Creative Hubs create communities for those participating in art and cultural work. They grow camaraderie through open dialogue, conversation, and discussions. The action of creating safe spaces enables solidarity amongst art and cultural workers while allowing them to investigate their own art and cultural work. Economic impact is less immediate. Creative Hubs often coordinate sharing resources to support the ecology, creating an open-ended input and output cycle. The support can range from sharing subscription accounts for streaming and online conferences to creating community-led spaces for all to contribute to.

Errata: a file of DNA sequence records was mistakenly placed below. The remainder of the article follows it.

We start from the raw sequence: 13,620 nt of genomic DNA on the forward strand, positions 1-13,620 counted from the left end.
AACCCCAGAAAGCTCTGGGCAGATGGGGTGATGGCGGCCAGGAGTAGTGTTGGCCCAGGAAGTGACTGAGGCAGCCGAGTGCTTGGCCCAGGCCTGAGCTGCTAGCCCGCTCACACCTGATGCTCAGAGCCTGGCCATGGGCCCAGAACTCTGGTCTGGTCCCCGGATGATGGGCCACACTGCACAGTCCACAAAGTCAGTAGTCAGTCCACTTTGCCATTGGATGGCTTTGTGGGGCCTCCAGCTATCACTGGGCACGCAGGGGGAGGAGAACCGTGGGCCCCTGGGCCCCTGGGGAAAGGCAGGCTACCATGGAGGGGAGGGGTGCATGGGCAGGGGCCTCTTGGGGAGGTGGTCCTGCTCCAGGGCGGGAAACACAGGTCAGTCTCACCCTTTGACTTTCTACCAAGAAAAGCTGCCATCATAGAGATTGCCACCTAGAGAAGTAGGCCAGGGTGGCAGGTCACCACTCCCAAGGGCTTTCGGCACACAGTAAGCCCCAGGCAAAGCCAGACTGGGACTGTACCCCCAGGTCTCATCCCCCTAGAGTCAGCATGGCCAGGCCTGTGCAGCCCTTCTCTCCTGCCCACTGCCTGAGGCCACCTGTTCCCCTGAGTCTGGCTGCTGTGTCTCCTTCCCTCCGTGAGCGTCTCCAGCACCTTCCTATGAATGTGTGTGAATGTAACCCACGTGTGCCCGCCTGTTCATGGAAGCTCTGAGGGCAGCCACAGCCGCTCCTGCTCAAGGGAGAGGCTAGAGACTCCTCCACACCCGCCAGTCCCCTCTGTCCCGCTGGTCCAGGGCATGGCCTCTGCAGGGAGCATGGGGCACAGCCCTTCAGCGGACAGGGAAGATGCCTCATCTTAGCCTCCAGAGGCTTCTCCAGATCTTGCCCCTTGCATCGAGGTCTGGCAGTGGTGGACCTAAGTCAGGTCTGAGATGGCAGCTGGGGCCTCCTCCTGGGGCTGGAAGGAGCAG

(Con't from above) Economic impact can also be found in the use of branding exercises. It is the methodology of inviting potential patrons, participants, and artists to connect to a hub’s work. Creative Hubs that do design exercises to write, document and archive their work online and offline provide clarity for the public to understand their initiatives. To give thought to how art and cultural work is advertised, audiences can easily access, understand, and par ticipate in the art and cultural work through clear and careful design on social media campaigns. Creative Hubs such as Cult Creative are founded on the belief that such effort and work is important to ensure the longevity of a creative practice. The report suggests alternative methods of interpreting impact—through the work in com munities and collectivism and building networks and audiences. These two impact areas integrate social, cultural, and economic aspects by creating spaces of care, experimentation, continual learning and sharing. This we believe comes from a shared network that continues to develop the community via an entangled art and cultural ecology. The stories explore ideas of sustainable impact, where the changes will permeate long after the project is complete. 8.3 Creative Hubs—A Proposition for Collectivism Creative Hubs create sustainable forms of impact by encouraging collectivism and community wellbeing. Collectivism is qualitative, explored through short accounts in Part III of the report. Research can document how many participants were part of a programme, or how many working hours each workshop ran for, but what is fascinating about art and cultural work are the specific details of creating programmes, design, and collaboration. Creative Hubs put energy into creating programming for communities to gather, to share and experience art forms collectively. Such experiences are immeasurable, often advocating for social development of healthy and liveable communities. 46 46 HAUS KCH 47 Urbanscapes Other than categorising and organising the Creative Hubs into categories, this report also adds complexity by acknowledging Creative Hubs using stories of Communities and Collectivism (online and physical), Building Networks, and striving for Alternative Arts Education. This consideration of collectivism can shift away from the neoliberal agenda to a more communal ideology—a sharing economy. In a time where mutual aid and care is important, Creative Hubs and collectives in Malaysia have activated the role of organising around community issues, informal arts education, giving voice to communities. An interdisciplinary lens of the arts and human ities, sociology or ethnographic lens should be adopted when researching further about Creative Hubs in the context of Malaysia. Different methods of collaboration can also be explored in extended research of Creative Hubs. This report is only the beginning, to draw attention to the art and cultural work of a lively ecology. All Creative Hubs are inherently cultural, advo cating various forms of art and cultural work to the public. It is my hope this report gives a snapshot during a difficult time of our history, the COVID-19 pandemic. (pg 73)(British Council, 2017, UNDERSTANDING CREATIVE HUBS IN MALAYSIA -- Collectives, Entanglements & Ecologies; AUTHOR: Clarissa Lim Kye Lee, Roslina Ismail , Poon Chiew Hwa , Florence Lambert, EDITOR: June Tan; RESEARCH PROJECT LEADER: Roslina Ismail, Florence Lambert)